If you’re interested in starting something up, then maybe use your time at university to play with potential business ideas. Being at university is sort of a safe bubble to explore ideas and see what works. I have some free time and I have a student overdraft (which I exploit wisely!). It doesn’t take much money to get something started, and social media is on our side. Just play and explore, and see where it takes you!


James Nightingale
Engineering student and founder of Abon

Can you explain your business idea in a nutshell?
How many of the people that read this eat a nutritious meal every day? It’s embarrassingly few of us, we’re busy people and don’t necessarily have time or inclination to slave away in the kitchen every night. The ideal ready-meal is tasty, nutritious, cheap and quick to prepare. Currently, there isn’t one product that ticks all the boxes, and supermarket shelves are filled with uninspiring compromises. The solution is A Bag Of Nutrition (Abon), a frozen, vacuum sachet of curry or pasta sauce. Each sachet guarantees three of your five a day, is vegan, gluten free, preservative free, and can be prepared in less than five minutes. Just add the sachet to a pan of boiling water with your rice or pasta, snip it open and enjoy!
More and more people are recognising the benefits of a plant based diet, but being vegan can be really hard- our products are a shortcut to this healthier, more ethical lifestyle.
When was the idea conceived and how did it all start?
I first came up with the idea for Abon halfway through last year. It all happened by accident. I cooked too much pasta sauce and poured the surplus in to a freezer bag. I forgot about it, and then found it months later. Rather than thawing it out I impatiently added it to the boiling pasta water. Unfortunately, it resulted in a horrible mess- but got my creative juices flowing and resulted in Abon!
Which competitions/schemes did you apply for and what was the result?
I applied to the New Enterprise competition ‘ideas’ and ‘growth’ rounds, as well as the ‘Enternship’ programme. I received all of the funding I needed for initial product validation, market research, product development, public and product liability insurance, a website, brand development and many other overheads which I wouldn’t have been able to finance privately.
The support has been more than just financial. Basecamp provided office space at the Centre for Innovation over the summer, introduced me to a fantastic mentor who has been instrumental in Abon’s success, and provided the guidance and advice I needed, as someone not from a business background.
How have you found the Basecamp programme and support?
Basecamp has been invaluable for Abon. Early stage businesses outside of the University typically have to relinquish some equity early on at relatively poor rates, as the risk to investors is high. The grants from Basecamp have meant I can focus on developing an excellent product, growing the business sustainably and still owning 100% of the business. They also secured me tickets to various networking events, awards shows and workshops, all of which have helped me to become a more rounded entrepreneur.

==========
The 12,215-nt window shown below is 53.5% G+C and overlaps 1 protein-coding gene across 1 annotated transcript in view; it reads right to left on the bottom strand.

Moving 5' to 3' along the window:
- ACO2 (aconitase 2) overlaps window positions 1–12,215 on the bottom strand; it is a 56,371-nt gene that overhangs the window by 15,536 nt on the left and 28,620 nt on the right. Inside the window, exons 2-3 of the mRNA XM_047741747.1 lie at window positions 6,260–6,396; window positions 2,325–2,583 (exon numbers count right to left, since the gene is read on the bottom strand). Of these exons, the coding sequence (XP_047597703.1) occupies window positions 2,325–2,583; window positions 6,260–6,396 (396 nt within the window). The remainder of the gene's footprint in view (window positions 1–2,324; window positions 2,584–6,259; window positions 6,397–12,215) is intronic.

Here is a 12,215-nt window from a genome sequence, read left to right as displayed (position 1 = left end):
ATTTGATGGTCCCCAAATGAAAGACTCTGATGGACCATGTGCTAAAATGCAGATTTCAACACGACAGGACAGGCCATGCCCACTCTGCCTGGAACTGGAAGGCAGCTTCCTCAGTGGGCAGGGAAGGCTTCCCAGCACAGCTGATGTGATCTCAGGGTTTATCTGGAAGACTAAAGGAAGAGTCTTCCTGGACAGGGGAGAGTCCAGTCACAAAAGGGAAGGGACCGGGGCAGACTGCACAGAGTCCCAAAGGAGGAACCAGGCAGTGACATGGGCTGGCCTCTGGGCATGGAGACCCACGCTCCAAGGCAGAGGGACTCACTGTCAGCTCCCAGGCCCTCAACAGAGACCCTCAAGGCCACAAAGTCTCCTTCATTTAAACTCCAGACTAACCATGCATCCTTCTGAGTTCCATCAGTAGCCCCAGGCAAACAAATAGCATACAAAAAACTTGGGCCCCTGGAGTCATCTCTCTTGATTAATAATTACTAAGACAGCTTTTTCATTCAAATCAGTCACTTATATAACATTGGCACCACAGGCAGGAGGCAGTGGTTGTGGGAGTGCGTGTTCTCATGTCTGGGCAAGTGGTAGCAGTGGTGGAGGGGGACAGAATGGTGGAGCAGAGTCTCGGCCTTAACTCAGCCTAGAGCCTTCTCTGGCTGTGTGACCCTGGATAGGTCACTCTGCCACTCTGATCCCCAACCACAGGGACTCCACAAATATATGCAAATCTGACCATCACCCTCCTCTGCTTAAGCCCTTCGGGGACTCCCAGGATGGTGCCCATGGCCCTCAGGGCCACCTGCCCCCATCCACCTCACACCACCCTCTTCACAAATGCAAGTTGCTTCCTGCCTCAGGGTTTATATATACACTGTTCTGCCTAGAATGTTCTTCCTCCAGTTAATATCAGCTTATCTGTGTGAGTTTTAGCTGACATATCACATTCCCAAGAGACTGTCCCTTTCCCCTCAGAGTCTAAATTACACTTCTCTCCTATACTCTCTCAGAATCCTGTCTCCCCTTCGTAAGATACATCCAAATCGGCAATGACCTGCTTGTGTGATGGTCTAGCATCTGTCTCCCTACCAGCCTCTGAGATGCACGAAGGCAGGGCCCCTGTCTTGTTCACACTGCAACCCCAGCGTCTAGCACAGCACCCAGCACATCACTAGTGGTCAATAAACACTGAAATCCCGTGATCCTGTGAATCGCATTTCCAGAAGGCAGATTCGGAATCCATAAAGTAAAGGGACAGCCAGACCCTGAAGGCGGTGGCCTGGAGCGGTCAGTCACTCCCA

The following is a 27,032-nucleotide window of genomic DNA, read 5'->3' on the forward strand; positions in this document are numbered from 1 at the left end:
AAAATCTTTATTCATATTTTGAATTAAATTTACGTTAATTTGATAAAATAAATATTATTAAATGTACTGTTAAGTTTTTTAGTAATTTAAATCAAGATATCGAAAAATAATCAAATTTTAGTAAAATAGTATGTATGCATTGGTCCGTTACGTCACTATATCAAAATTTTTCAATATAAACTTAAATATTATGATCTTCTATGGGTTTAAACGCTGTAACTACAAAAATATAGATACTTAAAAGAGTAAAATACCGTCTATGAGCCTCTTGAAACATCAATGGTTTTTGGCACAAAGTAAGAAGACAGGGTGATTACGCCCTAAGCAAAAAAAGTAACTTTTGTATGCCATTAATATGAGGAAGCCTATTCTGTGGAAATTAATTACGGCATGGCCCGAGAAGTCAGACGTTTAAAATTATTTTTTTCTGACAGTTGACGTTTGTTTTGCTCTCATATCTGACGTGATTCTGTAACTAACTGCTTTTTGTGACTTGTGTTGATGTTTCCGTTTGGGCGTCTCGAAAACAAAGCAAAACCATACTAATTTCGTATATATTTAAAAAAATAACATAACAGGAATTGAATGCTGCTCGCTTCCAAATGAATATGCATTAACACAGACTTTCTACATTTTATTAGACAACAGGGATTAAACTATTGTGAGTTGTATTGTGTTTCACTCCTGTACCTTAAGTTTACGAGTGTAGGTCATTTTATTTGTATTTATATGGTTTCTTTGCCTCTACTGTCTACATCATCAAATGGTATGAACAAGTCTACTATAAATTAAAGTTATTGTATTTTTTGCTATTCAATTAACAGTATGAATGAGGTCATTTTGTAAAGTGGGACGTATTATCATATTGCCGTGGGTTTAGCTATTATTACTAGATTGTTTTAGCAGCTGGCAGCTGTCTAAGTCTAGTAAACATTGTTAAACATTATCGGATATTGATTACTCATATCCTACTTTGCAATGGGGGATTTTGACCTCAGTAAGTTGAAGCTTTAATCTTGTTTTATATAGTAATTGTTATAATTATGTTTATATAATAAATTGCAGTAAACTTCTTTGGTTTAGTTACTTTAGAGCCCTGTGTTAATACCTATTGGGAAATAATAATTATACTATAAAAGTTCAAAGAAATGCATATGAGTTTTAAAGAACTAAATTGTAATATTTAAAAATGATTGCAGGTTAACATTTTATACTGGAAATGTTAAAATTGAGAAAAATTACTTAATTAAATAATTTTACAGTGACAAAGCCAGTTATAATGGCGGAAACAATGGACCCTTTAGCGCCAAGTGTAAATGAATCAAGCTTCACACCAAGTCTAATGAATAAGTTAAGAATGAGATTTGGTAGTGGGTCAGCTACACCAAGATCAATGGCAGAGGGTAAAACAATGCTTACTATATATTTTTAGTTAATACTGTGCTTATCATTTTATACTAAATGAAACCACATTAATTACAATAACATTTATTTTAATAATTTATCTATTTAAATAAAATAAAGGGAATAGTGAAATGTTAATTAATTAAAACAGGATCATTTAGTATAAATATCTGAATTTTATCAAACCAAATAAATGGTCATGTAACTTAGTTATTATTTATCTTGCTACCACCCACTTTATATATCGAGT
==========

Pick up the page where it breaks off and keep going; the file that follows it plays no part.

What top tip would you give other budding entrepreneurs?
Just give it a go! The only way you can be certain your idea won’t work is if you don’t try. Startup success rates can be really intimidating, but from my point of view the rewards of running your own business justifies the risk.

Time for Graduate Plan B…


(Photo from Pixaby) 

“so, what’s your backup plan, then?” 

“pardon?” 

“your backup plan – you know, in case things don’t go as you expect?” 

“oh” 

Have you ever been in this situation, where you’ve got a great idea for something and it seems brilliant, but then someone bursts your bubble by asking what you’ll do if things don’t go as planned? Often, it’s not what you want to hear – why are they raining on your parade, suggesting that the thing you’re so passionate about won’t work? 

(more…)

Bristol Mentors – Helping shape my future

We caught up with Lucy Downer, Final Year English BA Undergraduate, about her experiences of having a mentor with the Bristol Mentors programme.

Starting out as a third-year student I felt incredibly daunted by the prospect of life post-graduation. Being part of the Bristol Mentors programme this year has given me invaluable experience within an industry I am considering entering after graduation. (more…)

Myth: technology careers are just for people with computer science degrees

 

Holly Barrett, University of Bristol graduate, studied Chemistry and told us about her experience transitioning into a tech role with PwC.  

Going into my final year, I was none the wiser about what I wanted to do after university – just that I didn’t want to continue with Chemistry, my degree subject. A different challenge in a new area seemed like a more exciting prospect to me. I started applying to graduate schemes more because I thought I should be applying for something rather than because I was interested in the things I was applying for. However, I quickly realised that this wasn’t sustainable. Trying to work out what I wanted to do with limited experience was challenging but ultimately, I decided I wanted to work in tech, because it’s an area that has always interested me and it’s a fast growing, intellectually stimulating industry.